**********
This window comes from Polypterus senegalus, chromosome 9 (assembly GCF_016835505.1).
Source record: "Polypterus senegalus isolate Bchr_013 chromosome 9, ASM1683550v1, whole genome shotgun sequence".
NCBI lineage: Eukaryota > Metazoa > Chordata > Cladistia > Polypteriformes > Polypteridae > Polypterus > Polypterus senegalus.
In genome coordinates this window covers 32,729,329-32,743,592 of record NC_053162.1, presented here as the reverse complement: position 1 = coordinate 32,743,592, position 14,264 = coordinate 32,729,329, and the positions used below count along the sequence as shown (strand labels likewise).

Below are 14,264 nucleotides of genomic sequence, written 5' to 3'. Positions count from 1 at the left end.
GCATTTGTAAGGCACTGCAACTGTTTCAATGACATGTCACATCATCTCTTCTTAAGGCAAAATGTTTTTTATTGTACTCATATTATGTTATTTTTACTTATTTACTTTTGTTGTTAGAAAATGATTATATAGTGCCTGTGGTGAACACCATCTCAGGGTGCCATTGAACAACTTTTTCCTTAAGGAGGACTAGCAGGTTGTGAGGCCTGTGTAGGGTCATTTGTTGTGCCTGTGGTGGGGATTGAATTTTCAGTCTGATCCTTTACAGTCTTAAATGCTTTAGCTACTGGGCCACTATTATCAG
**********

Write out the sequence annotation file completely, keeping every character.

This window comes from Polypterus senegalus, chromosome 9 (assembly GCF_016835505.1).
Source record: "Polypterus senegalus isolate Bchr_013 chromosome 9, ASM1683550v1, whole genome shotgun sequence".
NCBI lineage: Eukaryota > Metazoa > Chordata > Cladistia > Polypteriformes > Polypteridae > Polypterus > Polypterus senegalus.
In genome coordinates this window covers 32,729,329-32,743,592 of record NC_053162.1, presented here as the reverse complement: position 1 = coordinate 32,743,592, position 14,264 = coordinate 32,729,329, and the positions used below count along the sequence as shown (strand labels likewise).

Below are 14,264 nucleotides of genomic sequence, written 5' to 3'. Positions count from 1 at the left end.
GCATTTGTAAGGCACTGCAACTGTTTCAATGACATGTCACATCATCTCTTCTTAAGGCAAAATGTTTTTTATTGTACTCATATTATGTTATTTTTACTTATTTACTTTTGTTGTTAGAAAATGATTATATAGTGCCTGTGGTGAACACCATCTCAGGGTGCCATTGAACAACTTTTTCCTTAAGGAGGACTAGCAGGTTGTGAGGCCTGTGTAGGGTCATTTGTTGTGCCTGTGGTGGGGATTGAATTTTCAGTCTGATCCTTTACAGTCTTAAATGCTTTAGCTACTGGGCCACTATTATCAG